By Richard Horsley
This statement highlights either the socio-political context of one Corinthians and the conflict of considerably diversified spiritual viewpoints represented via Paul and the congregation he had based in Corinth. specifically, Richard Horsley indicates that this letter presents a window by which one may perhaps view the stress among the Corinthians' curiosity in cultivating person spirituality and the apostle's quandary for increase a social-religious neighborhood dedicated to the typical virtue, for the flourishing either one of own dignity and a humanizing team spirit.
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Extra info for Abingdon New Testament Commentary -1st Corinthians (Abingdon New Testament Commentaries)
During the more than three years of his mission in Ephesus, Paul continued his close relationship with the Corinthian assembly through periodic correspondence and visits by delegations. First Corinthians, which is the second of his letters to the community, was probably written at least two years after he left Corinth for Ephesus. Paul had learned what was happening in the Corinthian community from two or three sources of information. After he had written to the Corinthians (5:9), they had written him a letter inquiring about several issues (see 7:1).
Although Paul ordinarily speaks of the "return" or "coming" (parousia) of Christ, he may have used "revelation" (apokalypsis) in verse 7b to emphasize that the final or full revelation involved still-awaited future events, in contrast with the partial revelations of prophecy and knowledge already experienced by himself and the Corinthians. Paul is not addressing people who believed that expectations about the future had already come about, but people for whom the notion of world-transforming historical events would have been relatively 41 COMMENTARY new, strange, and difficult to understand.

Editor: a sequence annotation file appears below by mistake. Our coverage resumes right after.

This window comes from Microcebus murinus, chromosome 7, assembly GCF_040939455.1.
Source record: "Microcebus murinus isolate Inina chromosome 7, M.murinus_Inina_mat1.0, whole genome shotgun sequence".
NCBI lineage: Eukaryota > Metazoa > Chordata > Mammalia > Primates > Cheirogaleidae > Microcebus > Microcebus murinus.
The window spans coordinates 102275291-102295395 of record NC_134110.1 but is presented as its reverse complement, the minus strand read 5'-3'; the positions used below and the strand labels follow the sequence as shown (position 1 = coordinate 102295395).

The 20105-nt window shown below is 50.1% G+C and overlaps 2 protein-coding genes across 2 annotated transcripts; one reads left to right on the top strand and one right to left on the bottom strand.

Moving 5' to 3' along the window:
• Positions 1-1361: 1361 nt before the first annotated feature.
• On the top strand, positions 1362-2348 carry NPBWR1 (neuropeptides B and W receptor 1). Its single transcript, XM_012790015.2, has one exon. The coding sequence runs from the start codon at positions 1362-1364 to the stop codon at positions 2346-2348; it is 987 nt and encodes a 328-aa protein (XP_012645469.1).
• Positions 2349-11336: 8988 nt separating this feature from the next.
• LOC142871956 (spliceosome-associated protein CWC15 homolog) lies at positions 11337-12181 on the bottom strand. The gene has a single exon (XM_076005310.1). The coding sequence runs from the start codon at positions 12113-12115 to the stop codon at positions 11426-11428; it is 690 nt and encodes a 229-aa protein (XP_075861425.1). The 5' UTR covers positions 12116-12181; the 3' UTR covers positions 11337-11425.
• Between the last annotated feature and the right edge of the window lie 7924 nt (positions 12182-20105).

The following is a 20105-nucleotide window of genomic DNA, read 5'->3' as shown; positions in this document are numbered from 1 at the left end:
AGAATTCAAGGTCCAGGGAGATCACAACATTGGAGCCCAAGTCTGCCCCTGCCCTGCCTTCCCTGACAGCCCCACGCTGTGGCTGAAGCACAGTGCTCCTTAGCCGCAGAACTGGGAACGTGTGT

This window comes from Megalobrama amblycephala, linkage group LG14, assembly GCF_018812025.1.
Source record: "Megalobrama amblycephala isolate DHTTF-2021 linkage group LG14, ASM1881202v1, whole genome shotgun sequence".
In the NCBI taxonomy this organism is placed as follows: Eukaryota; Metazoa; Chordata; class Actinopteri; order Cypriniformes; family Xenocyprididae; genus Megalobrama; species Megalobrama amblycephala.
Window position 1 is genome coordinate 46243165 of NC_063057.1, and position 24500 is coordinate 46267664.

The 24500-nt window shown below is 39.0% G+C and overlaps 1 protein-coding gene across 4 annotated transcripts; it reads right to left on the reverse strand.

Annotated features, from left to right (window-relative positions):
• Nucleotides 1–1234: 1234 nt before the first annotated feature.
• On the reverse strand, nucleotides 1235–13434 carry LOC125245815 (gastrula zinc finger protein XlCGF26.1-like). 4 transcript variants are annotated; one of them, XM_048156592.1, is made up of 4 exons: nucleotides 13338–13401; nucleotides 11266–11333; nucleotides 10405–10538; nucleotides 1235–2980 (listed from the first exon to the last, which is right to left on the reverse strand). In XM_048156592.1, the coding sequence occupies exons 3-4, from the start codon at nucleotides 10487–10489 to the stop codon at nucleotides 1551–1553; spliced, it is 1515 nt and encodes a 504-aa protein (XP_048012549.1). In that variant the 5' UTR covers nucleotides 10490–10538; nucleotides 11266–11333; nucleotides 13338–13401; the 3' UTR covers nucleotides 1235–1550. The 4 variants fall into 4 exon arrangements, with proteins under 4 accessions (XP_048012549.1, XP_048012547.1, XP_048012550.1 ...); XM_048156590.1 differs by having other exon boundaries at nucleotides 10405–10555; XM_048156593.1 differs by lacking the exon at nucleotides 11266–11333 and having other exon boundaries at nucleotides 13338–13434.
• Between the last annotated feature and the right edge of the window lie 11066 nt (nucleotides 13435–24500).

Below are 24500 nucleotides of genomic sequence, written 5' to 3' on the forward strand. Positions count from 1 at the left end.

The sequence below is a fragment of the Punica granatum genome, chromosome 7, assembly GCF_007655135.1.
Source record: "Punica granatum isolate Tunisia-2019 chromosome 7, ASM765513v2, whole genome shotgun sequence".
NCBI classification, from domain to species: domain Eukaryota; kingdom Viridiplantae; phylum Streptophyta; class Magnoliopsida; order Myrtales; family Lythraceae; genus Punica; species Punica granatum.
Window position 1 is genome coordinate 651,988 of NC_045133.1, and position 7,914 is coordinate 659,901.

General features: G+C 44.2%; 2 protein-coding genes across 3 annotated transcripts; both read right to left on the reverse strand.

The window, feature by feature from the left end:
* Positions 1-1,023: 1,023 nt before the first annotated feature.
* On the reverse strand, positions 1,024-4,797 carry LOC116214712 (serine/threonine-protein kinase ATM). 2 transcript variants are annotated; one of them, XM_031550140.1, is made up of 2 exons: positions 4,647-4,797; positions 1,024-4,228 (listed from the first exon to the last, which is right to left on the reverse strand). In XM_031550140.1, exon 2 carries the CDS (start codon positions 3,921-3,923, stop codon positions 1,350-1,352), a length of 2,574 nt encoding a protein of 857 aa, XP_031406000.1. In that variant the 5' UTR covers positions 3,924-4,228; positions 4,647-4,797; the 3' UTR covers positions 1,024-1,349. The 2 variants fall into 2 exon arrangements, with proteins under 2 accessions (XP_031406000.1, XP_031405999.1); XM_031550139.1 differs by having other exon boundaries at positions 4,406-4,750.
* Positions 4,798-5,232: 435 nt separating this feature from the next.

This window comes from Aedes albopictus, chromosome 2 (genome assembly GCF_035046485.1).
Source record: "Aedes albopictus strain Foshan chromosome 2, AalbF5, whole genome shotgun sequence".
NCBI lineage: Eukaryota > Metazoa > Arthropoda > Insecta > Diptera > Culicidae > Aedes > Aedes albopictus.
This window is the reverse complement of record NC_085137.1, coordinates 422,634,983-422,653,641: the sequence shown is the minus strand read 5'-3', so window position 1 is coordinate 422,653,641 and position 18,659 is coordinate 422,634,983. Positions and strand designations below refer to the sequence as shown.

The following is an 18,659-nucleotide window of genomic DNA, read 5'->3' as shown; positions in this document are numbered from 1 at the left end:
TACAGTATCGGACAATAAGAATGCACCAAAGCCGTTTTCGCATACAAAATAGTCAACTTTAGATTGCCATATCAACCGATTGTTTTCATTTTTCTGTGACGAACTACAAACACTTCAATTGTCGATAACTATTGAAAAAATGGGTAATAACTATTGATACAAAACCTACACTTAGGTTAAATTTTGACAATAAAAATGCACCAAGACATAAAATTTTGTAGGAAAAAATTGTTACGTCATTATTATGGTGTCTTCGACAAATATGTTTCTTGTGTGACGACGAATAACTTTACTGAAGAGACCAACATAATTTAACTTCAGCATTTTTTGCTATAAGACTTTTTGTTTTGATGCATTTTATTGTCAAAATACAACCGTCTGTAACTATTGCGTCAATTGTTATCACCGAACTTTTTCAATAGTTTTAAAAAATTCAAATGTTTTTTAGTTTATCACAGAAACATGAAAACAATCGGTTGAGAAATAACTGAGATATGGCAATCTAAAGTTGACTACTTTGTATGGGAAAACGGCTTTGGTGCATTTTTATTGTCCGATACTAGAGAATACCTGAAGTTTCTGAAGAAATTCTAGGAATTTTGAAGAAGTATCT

The Corinthians, in their attempt to escape or find a personal alternative to the aristocratic values of the imperial order that held them in subjection, appear to have replicated aristocratic values on the spiritual level, with the corresponding implications for social relations within the community. Some of them also were still participating in the larger society, ironically out of the conviction that their true self was secure in its transcendence. Paul, in his attempts to persuade the Corinthians, is largely careful and even sensitive at points, although he also resorts to sarcasm, threats, and assertions of his own apostolic authority.
Abingdon New Testament Commentary -1st Corinthians (Abingdon New Testament Commentaries) by Richard Horsley